Archive for November, 2013

Version 5.2 and the New Doghouse

Thursday, November 28th, 2013

doghouseSmallWe are very excited to announce the latest version, 5.2, of all the Pedias. Although this version includes quite a good number of fixes and enhancements the real new features are in the brand-new Doghouse. The original Doghouse was very popular and served us well for over a year. However with its impressive growth we needed to expand and not only modernize the core language but also take the opportunity to make it easier to add expansions in the future. Launching today Doghouse is faster, 100% redundant, has more relevant results, matches more UPCs and ISBNs, contains improved moderator tools and has a new web page.

Instead of two complete dedicated servers at Site5 and Hostgator we now moved to Heroku, a platform that lets us deploy any number of virtual servers within seconds to handle peak loads. We can now also deploy exclusive worker servers to do background maintenance without affecting the API response time.

We are now using Ruby instead of PHP for the API language. It was a language we started using to develop the online admin as it allowed for a modern interface and less development time with the use of Ruby gems. Early on we realized it would make a good fit for the API and that we could migrate the entire platform to Ruby and maintain a single language. A language more similar to Objective-C which we use everyday when working on The Pedias and Pocketpedia.

Flying Sphinx Heroku Puma




The database is now hosted by ClearDB, with redundant servers and guaranteed uptime as well as automatic backups. This was previously work that we had to execute and monitor ourselves: synchronizing Site5 and Hostgator and doing daily local backups. Now we have less code to maintain and more time to develop the features we really want to see in Doghouse. We also re-structured the database for efficiency and speed. The next step is to evaluate adopting PostgreSQL that integrates better with Heroku. ClearDB was not built for a dynamic system such as Heroku that can scale, the limits are too low to easily add to a Heroku Ruby application.

Images are now hosted at Google Storage and Rackspace. Rackspace’s content delivery network delivers incredible speeds when it comes to downloading the cover, the slowest part when downloading details for any item. We also have automatic generation of a mini size thumbnail for Pocketpedia that makes the results faster and more responsive.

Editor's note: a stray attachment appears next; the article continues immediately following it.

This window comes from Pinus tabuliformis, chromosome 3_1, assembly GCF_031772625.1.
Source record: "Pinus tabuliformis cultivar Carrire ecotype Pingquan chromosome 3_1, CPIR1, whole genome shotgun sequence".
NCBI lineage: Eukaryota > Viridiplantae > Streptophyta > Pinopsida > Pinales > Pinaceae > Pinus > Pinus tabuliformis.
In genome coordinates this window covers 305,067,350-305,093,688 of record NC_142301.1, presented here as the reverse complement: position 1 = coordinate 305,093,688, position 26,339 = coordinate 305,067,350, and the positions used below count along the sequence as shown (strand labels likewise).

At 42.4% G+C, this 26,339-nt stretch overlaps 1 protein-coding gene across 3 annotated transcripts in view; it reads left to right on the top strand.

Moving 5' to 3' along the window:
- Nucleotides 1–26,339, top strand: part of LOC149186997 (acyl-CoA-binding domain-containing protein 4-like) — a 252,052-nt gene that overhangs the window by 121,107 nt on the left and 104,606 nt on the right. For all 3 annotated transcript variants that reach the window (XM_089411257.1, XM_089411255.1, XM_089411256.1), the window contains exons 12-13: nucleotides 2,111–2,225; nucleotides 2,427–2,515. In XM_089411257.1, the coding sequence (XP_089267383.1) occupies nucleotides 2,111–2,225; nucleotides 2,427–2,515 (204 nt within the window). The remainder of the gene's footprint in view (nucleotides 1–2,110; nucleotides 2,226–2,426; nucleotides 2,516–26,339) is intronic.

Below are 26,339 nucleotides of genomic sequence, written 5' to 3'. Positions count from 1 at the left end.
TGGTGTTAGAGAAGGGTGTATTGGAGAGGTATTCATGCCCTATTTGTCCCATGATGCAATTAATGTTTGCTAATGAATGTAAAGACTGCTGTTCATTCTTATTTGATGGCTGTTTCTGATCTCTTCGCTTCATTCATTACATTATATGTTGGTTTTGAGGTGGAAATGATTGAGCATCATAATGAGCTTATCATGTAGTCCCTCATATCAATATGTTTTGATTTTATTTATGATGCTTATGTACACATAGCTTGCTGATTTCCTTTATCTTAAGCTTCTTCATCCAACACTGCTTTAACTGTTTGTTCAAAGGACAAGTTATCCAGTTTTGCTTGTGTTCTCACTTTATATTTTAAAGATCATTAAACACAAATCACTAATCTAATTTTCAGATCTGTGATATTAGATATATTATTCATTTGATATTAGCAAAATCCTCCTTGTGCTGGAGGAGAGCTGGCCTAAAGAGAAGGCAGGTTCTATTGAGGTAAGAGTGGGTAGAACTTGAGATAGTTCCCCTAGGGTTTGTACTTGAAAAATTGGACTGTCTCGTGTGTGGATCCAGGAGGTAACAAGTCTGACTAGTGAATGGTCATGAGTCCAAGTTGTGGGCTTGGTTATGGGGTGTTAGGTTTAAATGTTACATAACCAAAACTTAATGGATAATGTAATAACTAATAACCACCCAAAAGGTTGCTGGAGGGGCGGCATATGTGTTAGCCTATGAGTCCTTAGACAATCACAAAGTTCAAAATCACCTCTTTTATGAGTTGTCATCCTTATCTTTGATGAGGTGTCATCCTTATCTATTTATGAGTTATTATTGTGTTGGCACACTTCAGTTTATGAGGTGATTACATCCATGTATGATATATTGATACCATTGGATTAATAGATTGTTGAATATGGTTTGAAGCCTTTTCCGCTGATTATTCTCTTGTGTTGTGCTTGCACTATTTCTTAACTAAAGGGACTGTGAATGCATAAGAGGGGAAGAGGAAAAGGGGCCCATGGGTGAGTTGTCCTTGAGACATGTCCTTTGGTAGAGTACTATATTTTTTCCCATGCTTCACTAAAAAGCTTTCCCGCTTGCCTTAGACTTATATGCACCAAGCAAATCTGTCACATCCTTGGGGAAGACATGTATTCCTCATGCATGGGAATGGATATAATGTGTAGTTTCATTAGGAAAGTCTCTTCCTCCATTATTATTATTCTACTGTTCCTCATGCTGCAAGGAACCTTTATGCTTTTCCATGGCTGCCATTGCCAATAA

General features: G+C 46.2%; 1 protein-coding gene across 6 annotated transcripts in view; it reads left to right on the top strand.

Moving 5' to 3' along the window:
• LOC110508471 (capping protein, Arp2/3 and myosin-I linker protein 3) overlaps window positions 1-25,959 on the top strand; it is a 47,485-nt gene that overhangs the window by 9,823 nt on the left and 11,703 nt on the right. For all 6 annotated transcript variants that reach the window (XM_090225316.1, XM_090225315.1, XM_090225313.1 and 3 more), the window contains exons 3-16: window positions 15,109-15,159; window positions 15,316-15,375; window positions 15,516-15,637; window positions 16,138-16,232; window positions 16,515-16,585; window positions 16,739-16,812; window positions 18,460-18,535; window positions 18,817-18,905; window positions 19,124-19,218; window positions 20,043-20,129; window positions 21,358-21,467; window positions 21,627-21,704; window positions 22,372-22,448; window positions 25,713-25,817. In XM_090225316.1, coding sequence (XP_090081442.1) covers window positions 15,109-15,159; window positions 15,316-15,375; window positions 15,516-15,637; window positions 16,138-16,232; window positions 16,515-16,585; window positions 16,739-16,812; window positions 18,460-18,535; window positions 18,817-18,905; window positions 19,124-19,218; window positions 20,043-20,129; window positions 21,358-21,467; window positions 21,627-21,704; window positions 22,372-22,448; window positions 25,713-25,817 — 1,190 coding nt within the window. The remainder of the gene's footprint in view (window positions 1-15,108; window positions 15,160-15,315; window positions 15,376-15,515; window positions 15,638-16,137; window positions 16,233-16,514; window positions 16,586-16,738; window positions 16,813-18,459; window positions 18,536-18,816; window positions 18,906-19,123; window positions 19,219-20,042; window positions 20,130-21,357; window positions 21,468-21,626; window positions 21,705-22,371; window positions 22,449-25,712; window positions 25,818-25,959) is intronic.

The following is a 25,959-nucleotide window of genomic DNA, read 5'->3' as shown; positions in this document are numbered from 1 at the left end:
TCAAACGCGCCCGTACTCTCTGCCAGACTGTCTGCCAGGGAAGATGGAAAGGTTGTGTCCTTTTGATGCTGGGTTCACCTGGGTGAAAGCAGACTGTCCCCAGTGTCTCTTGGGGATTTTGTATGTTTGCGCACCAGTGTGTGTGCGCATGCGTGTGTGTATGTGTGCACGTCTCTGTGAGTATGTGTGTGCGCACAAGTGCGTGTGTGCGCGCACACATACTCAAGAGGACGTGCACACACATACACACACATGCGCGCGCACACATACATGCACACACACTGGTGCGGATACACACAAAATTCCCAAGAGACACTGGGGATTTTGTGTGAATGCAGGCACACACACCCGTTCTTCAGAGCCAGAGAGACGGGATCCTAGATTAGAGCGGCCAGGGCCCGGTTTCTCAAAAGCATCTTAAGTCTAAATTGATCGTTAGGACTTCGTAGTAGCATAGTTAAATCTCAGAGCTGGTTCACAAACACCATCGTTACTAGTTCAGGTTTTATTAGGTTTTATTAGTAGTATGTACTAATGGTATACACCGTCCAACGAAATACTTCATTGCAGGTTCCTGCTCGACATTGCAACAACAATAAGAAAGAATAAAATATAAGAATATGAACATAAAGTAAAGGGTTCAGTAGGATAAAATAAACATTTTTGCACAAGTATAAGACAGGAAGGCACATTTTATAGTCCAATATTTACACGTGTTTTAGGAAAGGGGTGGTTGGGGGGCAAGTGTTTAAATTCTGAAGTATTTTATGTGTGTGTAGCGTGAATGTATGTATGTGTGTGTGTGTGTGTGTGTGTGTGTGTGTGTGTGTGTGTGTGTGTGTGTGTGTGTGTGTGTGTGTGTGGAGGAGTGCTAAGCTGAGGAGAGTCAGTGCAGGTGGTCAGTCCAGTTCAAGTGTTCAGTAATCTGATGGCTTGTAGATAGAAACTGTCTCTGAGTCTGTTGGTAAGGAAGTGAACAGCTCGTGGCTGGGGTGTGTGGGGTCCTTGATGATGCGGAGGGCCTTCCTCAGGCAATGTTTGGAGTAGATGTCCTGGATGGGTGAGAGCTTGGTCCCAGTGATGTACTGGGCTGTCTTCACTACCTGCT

We have been using Sphinx since the beginning, an amazing search engine ┬ádelivering accurate search results in single digit milliseconds. But like MySQL we were also managing Sphinx and keeping it upgraded and maintained. In the spirit of Heroku we moved to a dedicated server operated by Flying Sphinx. Built by Pat Allan, an Australian who also built the Ruby gem “Thinking Sphinx” for integrating with Sphinx. Pat has been incredibly helpful responding to issues and updating his code within days to fix bugs. Going way beyond run of the mill good support and even pushing code fixes into our own repository. We now update the index live, meaning contributions are available to all within a minute or two, instead of the nightly indexing that was done by the previous version.

SphinxRackspaceRuby Sidekiq




Moderating entries and viewing them online happens all under a single domain now: Logged in users will get access to an edit button as well as special admin pages. Version 5.2 also makes it easier to sign up as a moderator, simply include an email in the “Doghouse -> Settings” window. This will allow you to fix any small errors you might run into with one of the Doghouse items. There is no commitment for becoming a moderator. We want to encourage all users to contribute and correct entries, as many or as few as they like.

In future posts, we will share details of a more technical nature when we have the time to write them up. They include: running Puma on Heroku to maintain a fast response time; Sidekiq and Redis to handle background jobs; using Heroku’s API to scale dynamically and automatically; integrating automatic error reporting; automated testing with Rspec and New Relic monitoring.

We would like to thank all our beta testers who made sure that the API was running smoothly in the new version before the launch of 5.2. Also all the moderators who fixed countless small issues in tens of thousands of books, movies, albums and games. But most all the users who contributed entries and helped us grow Doghouse with every submission.

Regardless of whether you’re a veteran user or just bought the programs, do test the new Doghouse and let us know if there are any rough edges that need smoothing. We’ll be rolling out more new Doghouse features slowly once we are satisfied with the transition so stay tuned for updates.